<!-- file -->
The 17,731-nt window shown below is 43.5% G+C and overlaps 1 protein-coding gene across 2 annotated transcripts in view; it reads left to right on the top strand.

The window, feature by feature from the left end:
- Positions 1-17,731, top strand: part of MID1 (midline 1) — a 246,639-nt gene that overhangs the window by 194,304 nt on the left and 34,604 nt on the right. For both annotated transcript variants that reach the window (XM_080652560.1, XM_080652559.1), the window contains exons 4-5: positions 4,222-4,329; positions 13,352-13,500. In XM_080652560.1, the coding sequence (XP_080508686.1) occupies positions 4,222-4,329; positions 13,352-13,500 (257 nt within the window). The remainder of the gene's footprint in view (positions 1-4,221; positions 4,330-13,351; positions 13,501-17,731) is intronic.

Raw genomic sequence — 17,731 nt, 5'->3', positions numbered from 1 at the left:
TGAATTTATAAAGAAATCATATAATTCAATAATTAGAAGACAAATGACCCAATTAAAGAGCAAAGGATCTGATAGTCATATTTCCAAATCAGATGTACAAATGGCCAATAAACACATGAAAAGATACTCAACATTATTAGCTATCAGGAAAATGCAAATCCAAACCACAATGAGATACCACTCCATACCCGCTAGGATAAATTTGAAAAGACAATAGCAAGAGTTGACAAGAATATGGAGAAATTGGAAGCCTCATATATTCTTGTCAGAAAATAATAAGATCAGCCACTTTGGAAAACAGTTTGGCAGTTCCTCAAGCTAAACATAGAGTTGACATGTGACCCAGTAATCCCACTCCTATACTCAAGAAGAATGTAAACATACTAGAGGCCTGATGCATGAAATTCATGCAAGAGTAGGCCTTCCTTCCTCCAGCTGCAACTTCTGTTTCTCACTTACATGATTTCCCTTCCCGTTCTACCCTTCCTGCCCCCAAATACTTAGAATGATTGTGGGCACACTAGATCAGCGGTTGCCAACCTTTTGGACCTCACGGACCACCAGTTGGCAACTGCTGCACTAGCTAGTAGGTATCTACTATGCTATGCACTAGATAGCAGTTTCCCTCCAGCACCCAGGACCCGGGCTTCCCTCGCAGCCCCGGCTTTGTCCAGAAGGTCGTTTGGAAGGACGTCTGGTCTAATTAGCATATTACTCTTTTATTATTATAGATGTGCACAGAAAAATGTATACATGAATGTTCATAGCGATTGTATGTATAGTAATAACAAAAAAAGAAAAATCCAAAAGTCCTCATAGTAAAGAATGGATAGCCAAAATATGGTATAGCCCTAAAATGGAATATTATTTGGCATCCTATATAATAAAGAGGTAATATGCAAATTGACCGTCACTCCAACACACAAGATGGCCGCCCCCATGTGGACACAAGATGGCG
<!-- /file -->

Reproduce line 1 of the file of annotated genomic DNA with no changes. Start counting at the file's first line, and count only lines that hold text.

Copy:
The 17,731-nt window shown below is 43.5% G+C and overlaps 1 protein-coding gene across 2 annotated transcripts in view; it reads left to right on the top strand.